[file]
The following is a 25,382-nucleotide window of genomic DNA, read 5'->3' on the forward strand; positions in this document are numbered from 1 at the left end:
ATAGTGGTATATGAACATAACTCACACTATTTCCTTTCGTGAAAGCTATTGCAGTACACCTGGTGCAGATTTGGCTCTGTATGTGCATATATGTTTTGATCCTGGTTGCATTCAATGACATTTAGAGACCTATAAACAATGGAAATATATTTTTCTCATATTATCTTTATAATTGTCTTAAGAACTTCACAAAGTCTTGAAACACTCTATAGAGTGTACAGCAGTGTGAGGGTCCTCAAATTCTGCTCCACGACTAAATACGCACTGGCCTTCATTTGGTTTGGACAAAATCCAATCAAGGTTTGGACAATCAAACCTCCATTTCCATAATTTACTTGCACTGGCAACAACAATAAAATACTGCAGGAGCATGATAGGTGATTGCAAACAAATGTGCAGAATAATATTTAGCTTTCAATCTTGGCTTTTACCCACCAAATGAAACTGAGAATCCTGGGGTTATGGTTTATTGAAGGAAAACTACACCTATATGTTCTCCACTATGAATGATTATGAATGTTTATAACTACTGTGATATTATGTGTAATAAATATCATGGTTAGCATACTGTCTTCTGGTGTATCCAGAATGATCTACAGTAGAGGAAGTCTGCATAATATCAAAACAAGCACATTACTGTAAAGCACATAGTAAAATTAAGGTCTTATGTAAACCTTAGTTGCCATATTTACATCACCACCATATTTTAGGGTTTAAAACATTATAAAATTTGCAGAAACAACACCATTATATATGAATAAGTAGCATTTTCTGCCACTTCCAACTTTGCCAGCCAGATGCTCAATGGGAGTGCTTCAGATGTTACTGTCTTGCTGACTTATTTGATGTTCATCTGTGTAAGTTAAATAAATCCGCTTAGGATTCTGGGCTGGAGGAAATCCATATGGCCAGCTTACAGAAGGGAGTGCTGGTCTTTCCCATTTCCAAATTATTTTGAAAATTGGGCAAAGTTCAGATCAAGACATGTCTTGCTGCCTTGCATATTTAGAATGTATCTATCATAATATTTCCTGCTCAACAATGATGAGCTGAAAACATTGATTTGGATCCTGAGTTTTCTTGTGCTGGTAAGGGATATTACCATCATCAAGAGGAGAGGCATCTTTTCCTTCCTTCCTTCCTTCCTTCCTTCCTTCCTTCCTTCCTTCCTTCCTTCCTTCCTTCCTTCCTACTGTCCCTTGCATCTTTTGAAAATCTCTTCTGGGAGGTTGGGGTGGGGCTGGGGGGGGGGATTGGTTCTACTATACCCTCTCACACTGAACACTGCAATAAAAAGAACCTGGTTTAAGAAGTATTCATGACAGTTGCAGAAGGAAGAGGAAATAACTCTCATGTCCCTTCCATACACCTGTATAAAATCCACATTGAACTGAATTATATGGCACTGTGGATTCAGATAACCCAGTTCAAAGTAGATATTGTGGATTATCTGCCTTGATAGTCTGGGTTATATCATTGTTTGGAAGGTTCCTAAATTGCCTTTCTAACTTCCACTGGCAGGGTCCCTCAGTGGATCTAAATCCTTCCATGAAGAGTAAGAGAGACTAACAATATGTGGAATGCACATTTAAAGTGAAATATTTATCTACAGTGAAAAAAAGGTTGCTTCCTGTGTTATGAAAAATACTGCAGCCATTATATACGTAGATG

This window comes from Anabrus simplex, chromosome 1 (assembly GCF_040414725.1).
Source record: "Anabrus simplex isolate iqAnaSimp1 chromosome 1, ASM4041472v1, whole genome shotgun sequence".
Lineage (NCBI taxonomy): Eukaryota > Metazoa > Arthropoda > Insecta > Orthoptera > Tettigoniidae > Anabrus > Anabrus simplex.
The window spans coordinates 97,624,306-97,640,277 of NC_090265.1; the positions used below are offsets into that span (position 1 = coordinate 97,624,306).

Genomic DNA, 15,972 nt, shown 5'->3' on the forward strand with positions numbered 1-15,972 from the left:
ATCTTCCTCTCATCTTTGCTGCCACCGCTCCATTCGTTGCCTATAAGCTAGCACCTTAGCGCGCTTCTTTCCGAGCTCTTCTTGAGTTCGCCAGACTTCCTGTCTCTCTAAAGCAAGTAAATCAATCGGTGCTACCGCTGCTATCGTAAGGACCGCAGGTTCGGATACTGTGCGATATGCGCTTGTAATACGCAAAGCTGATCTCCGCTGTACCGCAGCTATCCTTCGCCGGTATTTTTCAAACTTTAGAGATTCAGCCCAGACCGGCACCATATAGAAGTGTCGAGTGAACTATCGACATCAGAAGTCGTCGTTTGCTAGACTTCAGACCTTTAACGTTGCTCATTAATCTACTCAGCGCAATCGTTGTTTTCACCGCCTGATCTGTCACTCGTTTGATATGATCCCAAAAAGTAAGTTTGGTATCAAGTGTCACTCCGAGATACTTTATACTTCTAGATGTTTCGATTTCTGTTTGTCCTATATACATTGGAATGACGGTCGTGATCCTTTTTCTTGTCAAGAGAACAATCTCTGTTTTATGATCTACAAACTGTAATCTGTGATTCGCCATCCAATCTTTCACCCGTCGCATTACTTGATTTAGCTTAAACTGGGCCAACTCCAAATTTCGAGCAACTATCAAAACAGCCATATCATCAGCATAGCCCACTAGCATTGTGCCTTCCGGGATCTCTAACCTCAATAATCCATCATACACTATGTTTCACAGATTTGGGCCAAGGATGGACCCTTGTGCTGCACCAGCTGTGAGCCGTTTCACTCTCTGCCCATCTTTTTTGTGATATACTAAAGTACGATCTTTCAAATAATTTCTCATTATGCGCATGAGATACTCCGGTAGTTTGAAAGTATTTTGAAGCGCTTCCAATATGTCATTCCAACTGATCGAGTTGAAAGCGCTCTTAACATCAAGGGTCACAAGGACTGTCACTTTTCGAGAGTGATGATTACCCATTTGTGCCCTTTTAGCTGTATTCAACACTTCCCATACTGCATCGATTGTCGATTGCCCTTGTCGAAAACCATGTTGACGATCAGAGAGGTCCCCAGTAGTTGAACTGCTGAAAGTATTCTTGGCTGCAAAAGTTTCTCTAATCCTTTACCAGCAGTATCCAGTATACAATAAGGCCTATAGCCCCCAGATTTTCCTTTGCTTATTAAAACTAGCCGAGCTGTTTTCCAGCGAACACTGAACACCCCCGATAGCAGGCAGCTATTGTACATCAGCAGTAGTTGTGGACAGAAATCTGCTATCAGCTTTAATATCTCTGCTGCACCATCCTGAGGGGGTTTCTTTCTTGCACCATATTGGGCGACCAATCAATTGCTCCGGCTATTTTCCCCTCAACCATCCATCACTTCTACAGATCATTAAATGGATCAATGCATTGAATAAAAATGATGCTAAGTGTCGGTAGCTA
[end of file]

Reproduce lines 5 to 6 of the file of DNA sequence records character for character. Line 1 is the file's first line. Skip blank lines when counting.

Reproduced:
Lineage (NCBI taxonomy): Eukaryota > Metazoa > Arthropoda > Insecta > Orthoptera > Tettigoniidae > Anabrus > Anabrus simplex.
The window spans coordinates 97,624,306-97,640,277 of NC_090265.1; the positions used below are offsets into that span (position 1 = coordinate 97,624,306).